Pettiaugers were used by the Continental army as early as 1776 when General Washington told General Israel Putnam, then commanding at New York City, to "Let the Committee [of Safety] by all Means have the Pettiauger to cruize off the Back of the Island [probably Long Island]." The versatility of these vessels especially suited them to river transport, and their tasks were many and various. In March 1781 D. Niven, captain of engineers, was preparing to "Lay the Chain across the [Hudson] river" at West Point. He noted, "My pettiauger[s] are at West Point on duty," and the other vessels needed were not to be had "till the winds change." When that occurred he would send to "wapims creek for the remainder of the boats intended to tow the Chain across the river. If I shall have men sufficient with the pettiauger to tow the rafts[,] the boats for my use," and others ordered by General Heath " shall go to the Point about monday next." Two months later Timothy Pickering wrote the commander in chief, "I am informed that about 60 barrels of shad come down yesterday from Esopus. As this article of provisions is for an immediate supply, I beg leave to suggest the expediency of bringing down daily all that are caught. Two or three pettiaugers may be employed in the service, and with the wind as it is today, they may run from Esopus to West point in five or six hours; and if the Wind be adverse, they can get down in two tides." General Washington agreed, with the stipulation that care be taken "to give each Cargo as much salt as will secure them against a passage longer than the common calculation." Pickering replied that "I know not who has the Direction of the shad fishery, & if I did have no authority to put the Business in a new train. The Pettiaugers I can order to be got ready to sail at a moments warning and for the security of the fish against the accident you mention ... each boat may ... keep on board a barrel or two of salt."7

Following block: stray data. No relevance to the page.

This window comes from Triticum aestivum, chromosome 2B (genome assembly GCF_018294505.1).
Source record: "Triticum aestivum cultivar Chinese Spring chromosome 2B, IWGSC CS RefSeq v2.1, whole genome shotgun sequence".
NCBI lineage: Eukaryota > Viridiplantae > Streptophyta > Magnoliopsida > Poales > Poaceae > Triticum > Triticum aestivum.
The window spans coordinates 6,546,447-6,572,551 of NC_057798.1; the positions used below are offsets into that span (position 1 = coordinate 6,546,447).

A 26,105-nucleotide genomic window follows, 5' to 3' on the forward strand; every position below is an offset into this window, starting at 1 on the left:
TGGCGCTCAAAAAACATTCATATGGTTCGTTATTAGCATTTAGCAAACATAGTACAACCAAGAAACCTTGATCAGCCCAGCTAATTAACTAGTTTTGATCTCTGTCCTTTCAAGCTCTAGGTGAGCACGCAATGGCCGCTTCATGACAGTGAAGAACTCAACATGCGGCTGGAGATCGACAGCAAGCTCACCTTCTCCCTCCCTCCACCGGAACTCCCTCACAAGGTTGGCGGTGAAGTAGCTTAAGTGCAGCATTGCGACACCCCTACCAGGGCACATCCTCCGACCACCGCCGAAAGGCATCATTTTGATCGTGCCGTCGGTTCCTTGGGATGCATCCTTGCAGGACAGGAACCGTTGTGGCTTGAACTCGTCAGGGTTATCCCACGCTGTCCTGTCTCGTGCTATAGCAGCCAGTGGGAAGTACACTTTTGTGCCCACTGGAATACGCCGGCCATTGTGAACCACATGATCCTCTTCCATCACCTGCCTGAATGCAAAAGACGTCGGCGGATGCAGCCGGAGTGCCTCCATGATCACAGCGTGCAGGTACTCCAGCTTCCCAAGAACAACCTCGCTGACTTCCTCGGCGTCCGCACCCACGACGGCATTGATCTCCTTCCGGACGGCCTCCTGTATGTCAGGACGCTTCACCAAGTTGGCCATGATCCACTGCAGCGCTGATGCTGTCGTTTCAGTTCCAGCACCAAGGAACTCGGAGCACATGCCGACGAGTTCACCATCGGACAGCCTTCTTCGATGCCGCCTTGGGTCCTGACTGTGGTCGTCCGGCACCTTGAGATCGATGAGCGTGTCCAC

Though pettiaugers were used as towboats, fishing vessels, and ferries, their main task was in carrying stores. After being asked by the quartermaster general to transport some salt barrels in July 1781, Dan Carthy found that "there happened not to be any Vessels here" and being reluctant "to Trust so Valuable an article as Salt in Boats that were not good" asked Deputy Quartermaster Hugh Hughes to oblige him with a suitable vessel. After learning that Hughes could not help him, "a Pettiauger about half Laden with flour came down - [Carthy] Stopt her & orderd twenty three Barrels of the Salt on board she could take no more ..." Pickering noted in April 1782, "The pettiaugers are the most useful craft on the river. They will each carry stores equal to seventy or eighty barrels of flour, and are navigated by two hands only ..."8
Late in the war the quartermaster general became an advocate of pettiaugers over other craft in a variety of roles. In a March 1782 letter concerning his "determination what boats, besides batteaux & two gun-boats, will be necessary on the Hudson" he gave his particular reasons for preferring pettiaugers along with an overview of river traffic and the diversity of transport. He began with a comparison to bateaux, the primary craft used for moving both troops and stores: "The common batteaux being built with pine boards, are of course very tender, and altogether unsuitable for the rough services to which those in common use are applied: they require, besides, at least five hands to work them to advantage. These batteaux are chiefly used at West Point." He then suggested that "If two pettiaugers were provided for that station, the service, I think, would be advanced. Four hands would navigate both. Two pettiaugers would bear, in transportation, as many stores as six or eight batteaux. The bottoms of the pettiaugers being flat, & without keels, they will move in very shallow water."9